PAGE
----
Ford had the biggest and most bombastic new-car introduction of the whole Detroit Auto Show. More than that though, they introduced the best looking concept, and gave me a lot more to look forward to than minivans.
I already spent time griping about the C-Max, even though they are coming in plug-in and hybrid flavors. I have no family to cart to soccer practice, and even if I did, I couldn’t show up at a drag strip in a C-Max and still respect myself in the morning. Sorry. Just not for me. I may love Ford, but I don’t have to love every car they make.
But after the C-Max came the official introduction of the Focus Electric. This is the vanguard of Ford’s electric efforts, and it will launch in 20 cities in 2011 before a national rollout, which I think is a shame. If they can sell it in Detroit and Dallas, why not the rest of the country? Give people a choice. While Ford is just stepping into the electric waters, they do have one advantage; they know the benchmarks they must meet, and beat. It won’t be easy, but if I were to actually buy an electric car, more and more it looks like it’ll be a Focus Electric.
As great as the Focus Electric is though, Ford had one of the most compelling concepts of the 2011 Detroit Auto Show, the Vertrek. With not-so-subtle hints that this could be a replacement for the old-and-getting-older Escape, I think the Vertrek really made up for the noticible lack of muscle on Ford’s stage. Under the hood is a 1.6 liter EcoBoost engine, 2+2 seating (that would never make it into a production model), and wing-like side mirrors. If I saw that car on a Ford lot, I’d buy it in a heartbeat, unless…
Ok, I want to admit that this is absolutely a long shot, and don’t get your hopes up if you’re a fan of fuel-efficient, powerful diesel trucks. However, after the announcements, the executives stayed on stage to talk with the press. I waited patiently to talk to Derrick Kuzak, Vice President of Global Product Development. This was the gentleman who talked about Ford’s overseas products, among them the new diesel-powered Ranger, so I knew this was the guy I wanted to talk to.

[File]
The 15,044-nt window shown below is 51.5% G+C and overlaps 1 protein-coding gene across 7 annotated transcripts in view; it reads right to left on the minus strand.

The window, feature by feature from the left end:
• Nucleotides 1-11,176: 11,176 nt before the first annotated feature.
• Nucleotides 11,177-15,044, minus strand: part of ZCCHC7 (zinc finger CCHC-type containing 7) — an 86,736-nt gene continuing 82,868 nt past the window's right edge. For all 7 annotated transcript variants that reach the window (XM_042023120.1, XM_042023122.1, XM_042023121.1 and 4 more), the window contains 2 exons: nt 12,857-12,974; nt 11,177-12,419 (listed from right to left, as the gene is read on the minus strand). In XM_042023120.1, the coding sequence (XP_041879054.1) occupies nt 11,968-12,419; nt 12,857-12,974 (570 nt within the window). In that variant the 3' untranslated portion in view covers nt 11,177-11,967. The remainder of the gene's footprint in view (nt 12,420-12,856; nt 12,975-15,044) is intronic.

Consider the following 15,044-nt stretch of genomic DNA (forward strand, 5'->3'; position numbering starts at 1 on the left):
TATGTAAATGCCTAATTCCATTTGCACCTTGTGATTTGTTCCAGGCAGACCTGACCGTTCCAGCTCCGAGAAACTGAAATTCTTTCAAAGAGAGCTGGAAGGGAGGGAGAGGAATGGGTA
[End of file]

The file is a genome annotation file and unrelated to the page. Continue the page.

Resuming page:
I started off by saying that, as a truck owner, I’m a bit concerned about Ford’s current crop of offerings. The F-150 is too much truck for me, but this Ranger I see other countries getting, that looks like a perfect fit. Why aren’t you bringing that Ranger to America?
Kuzak reminded me that Ford only sells the F-150 in North America. Then he said something that made my ears perk up; it’s still “possible”, he said, that the Ranger could come here, but that the small truck market has “shrunk from 8% of the market to about 2%”. I wanted to tell him that’s because small trucks have gotten too big, and that’s the automakers fault, but from a bussiness point of view, I can see why it might be difficult to make the case for the diesel ranger.
I think slow sales in a segment equate to a lack of a good vehicle as opposed to some change in buyer tastes; I still want a small pickup. I just want one that gets decent fuel economy, isn’t hampered by snow, and can still haul enough to be useful. It may be a lot to ask, but I think Ford’s diesel Ranger could be the answer. But what do I know?
As long as Ford brings the Vertrek concept to life though, I think I’ll be happy. It isn’t a pickup truck, but it looks pretty awesome. Do you agree?
Chris DeMorro is a writer and gearhead who loves all things automotive, from hybrids to Hemis. You can follow his slow descent into madness at Sublime Burnout.